All public proceedings in the Region of Peel will now begin with a formal Indigenous land acknowledgement. The decision was approved by Regional Council in December 2019, and is meant to recognize the “historic and present inhabitants” of Peel.

This acknowledgement embraces the Treaty Lands and Territory of the Mississaugas of the Credit, including other Indigenous groups that have been “inhabited and cared for” Peel for thousands of years.

According to Indigenous U of T, a land acknowledgement is a statement formally recognizing “the unique and enduring relationship that exists between Indigenous peoples and their traditional territories.”

The recommendations, which included a formalized land acknowledgement, were published in an October 2019 report by the Diversity, Equity and Anti-Racism Committee (DEAR). The report proposed a revised land acknowledgement demonstrating Peel’s commitment to “diversity, equity, inclusion and antiracism.”

“Land acknowledgement is a start to building awareness of the Indigenous peoples and honouring the people who lived and worked on the lands in the Region of Peel,” wrote Catherine Matheson, Commissioner of Corporate Services.

The report also supported the recommended calls to action released by the National Centre for Truth and Reconciliation in 2015. In particular, the report asks Peel Region to support Action 57, which calls upon all levels of government to promote the education of the “history of Indigenous peoples” and of the “Treaties and Indigenous rights.”

The Truth and Reconciliation Commission investigates historical accounts of residential schools and works to promote healing and reconciliation between Indigenous and non-Indigenous Canadians.

Regional Council was originally advised through a September 2017 report that a land acknowledgement would be made at the beginning of the meeting held during Treaties Recognition Week. As a result, Regional Council meetings that took place closest to Treaties Week from 2017 to 2019 opened with a land acknowledgement.

According to the Region of Peel, the land acknowledgement promotes understanding of colonial history, while continually building mindfulness and participation in the present day.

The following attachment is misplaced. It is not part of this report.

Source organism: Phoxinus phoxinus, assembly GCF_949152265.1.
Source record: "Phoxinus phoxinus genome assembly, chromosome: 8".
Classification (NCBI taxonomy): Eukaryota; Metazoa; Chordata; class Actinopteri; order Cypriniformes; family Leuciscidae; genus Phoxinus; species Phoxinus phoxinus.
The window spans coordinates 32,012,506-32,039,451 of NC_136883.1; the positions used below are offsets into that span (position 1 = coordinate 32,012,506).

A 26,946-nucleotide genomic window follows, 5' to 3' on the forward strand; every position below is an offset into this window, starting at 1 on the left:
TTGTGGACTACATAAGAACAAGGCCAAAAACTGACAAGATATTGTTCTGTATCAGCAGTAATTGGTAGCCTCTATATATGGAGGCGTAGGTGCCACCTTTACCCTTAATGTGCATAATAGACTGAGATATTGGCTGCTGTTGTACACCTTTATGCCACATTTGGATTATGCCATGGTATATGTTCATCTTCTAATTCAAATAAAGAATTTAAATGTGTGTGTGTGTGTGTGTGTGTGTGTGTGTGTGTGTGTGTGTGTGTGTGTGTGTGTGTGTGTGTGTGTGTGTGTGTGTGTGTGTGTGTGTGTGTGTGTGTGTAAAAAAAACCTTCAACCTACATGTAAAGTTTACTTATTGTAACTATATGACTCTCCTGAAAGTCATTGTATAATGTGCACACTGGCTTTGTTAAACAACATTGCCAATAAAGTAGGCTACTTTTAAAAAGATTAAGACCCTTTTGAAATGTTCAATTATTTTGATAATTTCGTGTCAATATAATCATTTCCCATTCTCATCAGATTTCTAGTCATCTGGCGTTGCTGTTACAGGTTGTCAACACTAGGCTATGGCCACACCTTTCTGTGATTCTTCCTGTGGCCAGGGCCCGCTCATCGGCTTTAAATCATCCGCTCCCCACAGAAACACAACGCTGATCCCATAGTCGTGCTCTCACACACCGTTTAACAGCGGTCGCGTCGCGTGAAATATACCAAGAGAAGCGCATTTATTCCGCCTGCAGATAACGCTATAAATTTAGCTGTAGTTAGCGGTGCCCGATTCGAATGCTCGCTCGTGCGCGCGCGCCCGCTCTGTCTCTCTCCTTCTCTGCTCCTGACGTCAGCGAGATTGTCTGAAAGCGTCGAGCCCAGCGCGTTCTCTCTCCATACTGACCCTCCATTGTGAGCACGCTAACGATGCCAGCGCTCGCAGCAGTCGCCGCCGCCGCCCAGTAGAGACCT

Indigenous land acknowledgements are commonly recited before public events and gatherings across Canada. In recent years, feedback on the usage of land acknowledgements has prompted discussion on their impact on reconciliation efforts.

“Beginning with a land acknowledgement is a sign of respect and it is appreciated. However, it should be viewed as a beginning and not the finish,” said Mississaugas First Nation Chief R. Stacey Laforme at a news conference. He added that the acknowledgement should reflect both parties’ efforts “toward learning, understanding, and moving forward in a good way.”

“If an organization or municipality views the acknowledgement as, ‘that’s it, we have done our part,’ then please don’t bother,” Chief LaForme said.

In a statement published by Mississauga News, Peel Region said that “embedding the practice of land acknowledgments is only one small step toward reconciliation efforts.”

The revised Peel Regional land acknowledgement was developed in consultation with the University of Toronto (U of T), amongst other local Indigenous-group participants.

Across all U of T campuses, the land acknowledgement statement is used at certain ceremonies, such as convocation, groundbreakings, and building openings.

U of T Indigenous welcomes “all members of the university community” to use the statement at university events “where appropriate.”

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